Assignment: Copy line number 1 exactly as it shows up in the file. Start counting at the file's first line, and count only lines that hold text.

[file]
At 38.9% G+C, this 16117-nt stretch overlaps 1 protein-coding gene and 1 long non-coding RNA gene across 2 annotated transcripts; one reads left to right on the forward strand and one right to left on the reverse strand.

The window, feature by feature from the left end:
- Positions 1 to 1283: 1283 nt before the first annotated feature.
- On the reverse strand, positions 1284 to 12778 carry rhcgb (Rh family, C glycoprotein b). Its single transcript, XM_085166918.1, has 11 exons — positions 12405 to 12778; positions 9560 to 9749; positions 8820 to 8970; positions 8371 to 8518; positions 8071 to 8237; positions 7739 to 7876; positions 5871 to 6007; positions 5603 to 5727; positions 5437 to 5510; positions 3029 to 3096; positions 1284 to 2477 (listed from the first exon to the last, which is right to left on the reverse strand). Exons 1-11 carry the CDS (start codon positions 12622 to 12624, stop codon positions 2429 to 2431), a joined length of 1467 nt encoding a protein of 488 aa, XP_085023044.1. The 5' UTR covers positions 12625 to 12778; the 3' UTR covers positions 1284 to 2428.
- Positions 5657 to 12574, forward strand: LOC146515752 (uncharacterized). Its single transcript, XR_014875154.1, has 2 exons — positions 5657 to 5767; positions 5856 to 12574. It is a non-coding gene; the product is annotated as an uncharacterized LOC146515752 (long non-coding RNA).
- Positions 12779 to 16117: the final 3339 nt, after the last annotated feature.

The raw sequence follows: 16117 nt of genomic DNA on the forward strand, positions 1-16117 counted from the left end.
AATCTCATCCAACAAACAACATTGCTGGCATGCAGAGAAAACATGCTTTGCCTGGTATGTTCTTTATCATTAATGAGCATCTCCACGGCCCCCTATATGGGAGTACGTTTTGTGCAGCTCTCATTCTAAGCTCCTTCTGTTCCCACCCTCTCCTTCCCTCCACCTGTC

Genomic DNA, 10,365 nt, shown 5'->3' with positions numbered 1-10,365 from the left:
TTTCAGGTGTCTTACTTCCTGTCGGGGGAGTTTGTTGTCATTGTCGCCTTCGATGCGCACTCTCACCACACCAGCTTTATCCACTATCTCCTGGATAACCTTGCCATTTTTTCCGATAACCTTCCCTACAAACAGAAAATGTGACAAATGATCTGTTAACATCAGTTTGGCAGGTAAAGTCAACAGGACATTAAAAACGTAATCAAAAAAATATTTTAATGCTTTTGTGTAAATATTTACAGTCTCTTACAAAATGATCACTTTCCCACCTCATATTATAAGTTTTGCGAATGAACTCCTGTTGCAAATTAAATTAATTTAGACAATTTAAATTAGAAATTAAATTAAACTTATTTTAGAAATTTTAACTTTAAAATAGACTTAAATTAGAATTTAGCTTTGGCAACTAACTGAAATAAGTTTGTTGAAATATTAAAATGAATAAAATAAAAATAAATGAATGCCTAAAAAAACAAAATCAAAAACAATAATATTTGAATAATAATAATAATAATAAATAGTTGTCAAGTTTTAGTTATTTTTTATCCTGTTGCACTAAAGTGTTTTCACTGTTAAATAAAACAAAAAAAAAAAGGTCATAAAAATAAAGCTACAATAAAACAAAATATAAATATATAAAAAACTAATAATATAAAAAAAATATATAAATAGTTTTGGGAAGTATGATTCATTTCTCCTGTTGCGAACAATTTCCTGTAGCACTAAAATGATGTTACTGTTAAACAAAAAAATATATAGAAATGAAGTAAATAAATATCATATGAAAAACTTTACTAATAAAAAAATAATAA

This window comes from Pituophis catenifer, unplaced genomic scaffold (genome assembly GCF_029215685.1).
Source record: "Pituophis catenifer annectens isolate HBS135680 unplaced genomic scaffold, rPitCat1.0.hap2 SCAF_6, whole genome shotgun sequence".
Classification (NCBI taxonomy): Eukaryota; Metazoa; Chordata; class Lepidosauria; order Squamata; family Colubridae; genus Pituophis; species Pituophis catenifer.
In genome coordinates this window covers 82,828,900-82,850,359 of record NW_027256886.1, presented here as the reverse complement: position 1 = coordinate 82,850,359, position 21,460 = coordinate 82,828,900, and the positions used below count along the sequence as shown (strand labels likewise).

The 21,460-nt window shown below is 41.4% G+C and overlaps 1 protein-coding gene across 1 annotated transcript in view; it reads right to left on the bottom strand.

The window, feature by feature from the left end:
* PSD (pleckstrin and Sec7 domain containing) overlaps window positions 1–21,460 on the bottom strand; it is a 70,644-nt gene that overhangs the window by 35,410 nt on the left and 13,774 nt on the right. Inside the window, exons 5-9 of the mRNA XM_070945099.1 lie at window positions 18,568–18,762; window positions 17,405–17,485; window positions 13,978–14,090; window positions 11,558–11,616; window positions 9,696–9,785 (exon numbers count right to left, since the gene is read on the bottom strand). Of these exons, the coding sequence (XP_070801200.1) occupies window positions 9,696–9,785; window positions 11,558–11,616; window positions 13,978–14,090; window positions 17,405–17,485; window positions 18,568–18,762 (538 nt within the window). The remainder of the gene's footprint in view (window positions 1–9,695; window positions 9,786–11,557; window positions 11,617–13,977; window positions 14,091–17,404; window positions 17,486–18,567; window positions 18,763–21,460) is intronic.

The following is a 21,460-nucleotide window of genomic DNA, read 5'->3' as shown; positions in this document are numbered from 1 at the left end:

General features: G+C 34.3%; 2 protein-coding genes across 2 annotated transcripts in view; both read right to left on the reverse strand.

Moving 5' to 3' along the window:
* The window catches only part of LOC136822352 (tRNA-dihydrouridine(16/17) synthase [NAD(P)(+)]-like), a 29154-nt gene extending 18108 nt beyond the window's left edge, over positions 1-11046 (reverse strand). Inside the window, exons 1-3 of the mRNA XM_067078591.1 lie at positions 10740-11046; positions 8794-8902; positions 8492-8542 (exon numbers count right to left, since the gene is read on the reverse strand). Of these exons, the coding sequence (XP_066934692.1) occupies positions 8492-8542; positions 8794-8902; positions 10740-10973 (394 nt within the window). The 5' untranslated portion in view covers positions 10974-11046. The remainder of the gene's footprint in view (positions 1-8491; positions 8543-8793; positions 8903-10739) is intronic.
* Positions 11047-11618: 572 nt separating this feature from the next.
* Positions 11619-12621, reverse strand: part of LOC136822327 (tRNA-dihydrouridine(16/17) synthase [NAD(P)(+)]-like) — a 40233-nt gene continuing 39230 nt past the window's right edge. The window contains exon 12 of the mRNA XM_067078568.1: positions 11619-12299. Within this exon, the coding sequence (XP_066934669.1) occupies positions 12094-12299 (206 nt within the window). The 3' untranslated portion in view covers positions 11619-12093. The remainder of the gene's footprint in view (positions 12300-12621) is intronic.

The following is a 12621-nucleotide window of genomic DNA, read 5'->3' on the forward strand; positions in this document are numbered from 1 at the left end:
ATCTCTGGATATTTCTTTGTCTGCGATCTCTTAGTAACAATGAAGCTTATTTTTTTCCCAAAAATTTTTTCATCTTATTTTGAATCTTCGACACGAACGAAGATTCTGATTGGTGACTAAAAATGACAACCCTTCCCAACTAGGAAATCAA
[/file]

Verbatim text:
At 38.9% G+C, this 16117-nt stretch overlaps 1 protein-coding gene and 1 long non-coding RNA gene across 2 annotated transcripts; one reads left to right on the forward strand and one right to left on the reverse strand.